Game 2

PowerHouse 005 005 2 – 12

Putt-Putt 100 300 0 – 4

PowerHouse: Moorhead 4-2-2-1, Ernzen 3-0-0-0, Knight 3-1-3-2, Kroemer 2-1-1-1, Ridenour 3-1-1-1, Xaver 3-1-3-0, Creviston 3-0-0-0, Albers 3-0-0-0, Keller 3-0-2-0, Prenkert 3-2-0-0, Snyder 3-2-3-0, Hill 3-0-1-0, Nace 3-1-1-0, Barnes 3-1-1-2. Totals 42-12-19-8.

Putt-Putt: Melander 3-1-2-0, Martin 3-1-1-0, Gambill 3-0-1-0, Fair 3-1-1-0, Torok 3-1-1-2, Britton 3-0-1-1, Jankowski 2-0-0-1, Gemske 3-0-1-0, Gorny 3-0-0-0, Harris 3-0-0-0, Kruszynski 2-0-0-0. Totals 30-4-8-4.

PowerHouse earns it again

PowerHouse Electric battled for two wins Thursday to earn a repeat championship in the junior division against Putt-Putt.
Pitcher Jimmy Hill kept the opposition off-balance and PowerHouse infield turned two double plays in the opener for a 7-0 victory. Putt-Putt had eight hits but advanced only one runner to third base during that shutout.
Bob Knight and Jim Ridenour each drove in two runs for the winners.
Putt-Putt, playing without two of its top hitters, nearly pulled off a victory in the second game, clawing back from an early 5-0 deficit with a four-run rally in the fourth inning.
Don Torok, Scott Britton and Ed Jankowski all had RBIs for Putt-Putt in that inning, which followed a brief delay because of a quick cloudburst.
But Knight’s two-run homer to left-center was the key hit in a five-run sixth inning that seemed to seal the deal. Putt-Putt simply was unable to answer, and the verdict was in.
More details will be available later. The tournament ends the junior division season, and the senior tournament will start Tuesday, Aug. 15.

MSSL Player Survey

We’ve all heard people say “nobody wants pitching screens” or “nobody likes the home run fences” or whatever. We have numbers now. Mark Witkowski has tabulated the responses to our league survey and we provide his analysis here. It will be up to next year’s commissioners to decide what to do with these numbers. The main goal has been to involve more people in the decision-making and to provide actual data on the issues. Here is Mark’s report:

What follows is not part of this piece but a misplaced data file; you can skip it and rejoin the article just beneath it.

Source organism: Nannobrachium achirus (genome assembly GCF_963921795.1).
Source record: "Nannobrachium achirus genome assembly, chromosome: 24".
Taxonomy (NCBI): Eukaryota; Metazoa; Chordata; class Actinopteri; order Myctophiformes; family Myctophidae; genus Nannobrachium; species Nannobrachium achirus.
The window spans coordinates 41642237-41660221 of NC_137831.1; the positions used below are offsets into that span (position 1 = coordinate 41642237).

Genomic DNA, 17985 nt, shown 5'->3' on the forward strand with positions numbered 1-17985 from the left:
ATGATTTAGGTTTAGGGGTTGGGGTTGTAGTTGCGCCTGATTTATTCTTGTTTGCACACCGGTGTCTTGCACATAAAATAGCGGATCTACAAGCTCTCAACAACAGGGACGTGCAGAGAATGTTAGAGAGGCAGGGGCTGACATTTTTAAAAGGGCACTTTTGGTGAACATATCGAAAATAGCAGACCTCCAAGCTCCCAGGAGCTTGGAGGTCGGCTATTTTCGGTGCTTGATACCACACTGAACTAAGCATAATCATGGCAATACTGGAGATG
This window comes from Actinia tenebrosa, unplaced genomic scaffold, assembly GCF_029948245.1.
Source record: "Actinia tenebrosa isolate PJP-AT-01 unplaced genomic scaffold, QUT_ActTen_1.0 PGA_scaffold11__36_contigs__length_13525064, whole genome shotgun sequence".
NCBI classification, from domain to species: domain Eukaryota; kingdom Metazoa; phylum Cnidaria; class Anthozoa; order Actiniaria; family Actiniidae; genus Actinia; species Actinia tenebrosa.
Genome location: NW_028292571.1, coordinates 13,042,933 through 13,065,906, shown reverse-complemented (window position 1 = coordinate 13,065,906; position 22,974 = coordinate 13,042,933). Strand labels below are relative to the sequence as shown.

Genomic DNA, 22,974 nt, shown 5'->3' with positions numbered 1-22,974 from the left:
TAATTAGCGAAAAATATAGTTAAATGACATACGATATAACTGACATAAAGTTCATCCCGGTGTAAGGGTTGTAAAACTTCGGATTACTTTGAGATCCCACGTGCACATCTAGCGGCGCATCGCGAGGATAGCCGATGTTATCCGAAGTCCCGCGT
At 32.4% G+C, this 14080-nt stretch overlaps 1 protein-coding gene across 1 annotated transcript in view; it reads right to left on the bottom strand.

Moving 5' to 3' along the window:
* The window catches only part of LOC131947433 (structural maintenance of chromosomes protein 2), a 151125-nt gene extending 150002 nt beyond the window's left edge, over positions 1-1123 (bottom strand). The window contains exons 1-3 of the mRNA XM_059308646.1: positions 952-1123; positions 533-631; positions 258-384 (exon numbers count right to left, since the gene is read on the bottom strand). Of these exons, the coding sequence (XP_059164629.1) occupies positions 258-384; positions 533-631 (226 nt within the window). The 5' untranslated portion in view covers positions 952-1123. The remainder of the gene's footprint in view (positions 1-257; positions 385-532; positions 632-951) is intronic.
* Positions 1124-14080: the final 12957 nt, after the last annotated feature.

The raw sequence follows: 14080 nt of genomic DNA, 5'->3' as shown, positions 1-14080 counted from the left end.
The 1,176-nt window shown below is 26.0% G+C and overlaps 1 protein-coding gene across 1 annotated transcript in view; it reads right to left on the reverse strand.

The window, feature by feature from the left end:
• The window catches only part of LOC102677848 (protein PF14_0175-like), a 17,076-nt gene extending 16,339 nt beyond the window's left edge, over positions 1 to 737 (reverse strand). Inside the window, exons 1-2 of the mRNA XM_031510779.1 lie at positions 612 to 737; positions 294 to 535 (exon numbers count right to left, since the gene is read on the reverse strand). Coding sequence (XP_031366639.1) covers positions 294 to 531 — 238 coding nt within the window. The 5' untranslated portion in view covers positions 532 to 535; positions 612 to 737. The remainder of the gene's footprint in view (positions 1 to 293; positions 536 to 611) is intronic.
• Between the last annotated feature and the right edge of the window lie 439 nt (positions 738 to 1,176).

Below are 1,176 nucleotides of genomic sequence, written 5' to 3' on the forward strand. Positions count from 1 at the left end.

Thanks for participating in our recent survey. We believe that the quantity of responses
represents a fair sample size for opinions about our league operations. The results,
while not binding, will enable future commissioners to structure league rules.
Three categories of ballots have been summarized: “Seniors,” “Juniors” and those
participating in “Both” leagues have expressed their opinions.
Over 50% of our individual players returned their ballots and a summary of the results is
as follows:


An overwhelming 89% of respondents voted “No” and the result was consistent across all three player categories.


67% of respondents voted “Yes” and the result was consistent across all three player categories. However, note that 20% of respondents did not provide an answer to this question.


60% of respondents voted “Yes” to continue the use of portable fences. While “Juniors” and “Both” player categories were evenly split, the “Seniors” voted overwhelmingly (80%).in favor of retaining them.


The results among “Seniors” respondents were almost an even split with 53% voting “No” to their use. Qualifying notes regarding the first time a screen is hit being considered only a “dead ball” were included on some ballots.


65% of “Seniors” and “Both” respondents voted “No”. While the “Both” player category voted evenly, the “Seniors” player category voted overwhelmingly “No” (80%) regarding this issue.


This question elicited opposite results between the “Juniors” player category (71% in favor) and the “Both” player category (74% opposed), resulting in an even 50/50 split regarding this issue.


54% of respondents voted “Yes” with a split between player categories (“Juniors” at 67% in favor and “Both” at 60% opposed).


55% of respondents voted “Yes” in favor of scheduling doubleheaders with a split between player categories (“Juniors” at 75% in favor and “Both” at 65% opposed).

Clearly it will be difficult to satisfy everyone on some issues but we at least have a clear
idea of where our player categories stand on the issues.
Thanks again for your participation and feedback.

Senior division team photos

By Ken Bradford

Here are the five teams in the senior division.

The O.C. Hardware team. From left are Ken Bradford, Neil Andrews, Bob Tajkowski, Mark Witkowski, Ed Jankowski, Kirby Sprouls, Bobby Hughes, Bobby Knight and Bill Schell. Missing are Dave Ferency, Bob Jameson, Mike Myers and Mike Szymczak.

The Prep & Polish team. In front, from left, are Bob White, Tom Baiz, Phil Zillman, John Albers and George Hartman. In back are Doug Hann, Mike Clark, Jerome Keller, Joe Caruso, Xavier Creary, Heinz Hayen and Ron Betzer. Missing are Tod Moorhead, Terry Hayden and Ken Richmond.

The South Bend Brew Werks team. In front, from left, are Dan Reck, Dave Melander, Ron Wilson, Mike Catanzarite and Corky Towne. In back are John Kjoller, Paul Williams, Faron Lubbers, Paul Wasowski, Mike Pino and Randy Robertson.

The Unity Gardens team. In front, from left, are Don Torok, John Coyle, Steve Klujsza, Russ Kintzele, Dennis Hartsell and Gary Marcus. In back are Gene Kwasniak, Denis Hestad, Emery Hirschler, Dan Thomas, Randy Miller, Jerry AuFrance, Bob Torok, Dale Coleman, Kelly Moyer and Derek Dieter.

The Wesolowski Insurance team. In front, from left, are Keith Peczkowski, Bob Fonseca, Bruce Cernak and Dave Varner. In back are Jerry Hopkins, Jimmy Arnett, Rich Sparks, Gary Duddleson, Jim Gannarelli, Steve Sporinsky and Curtis Kent.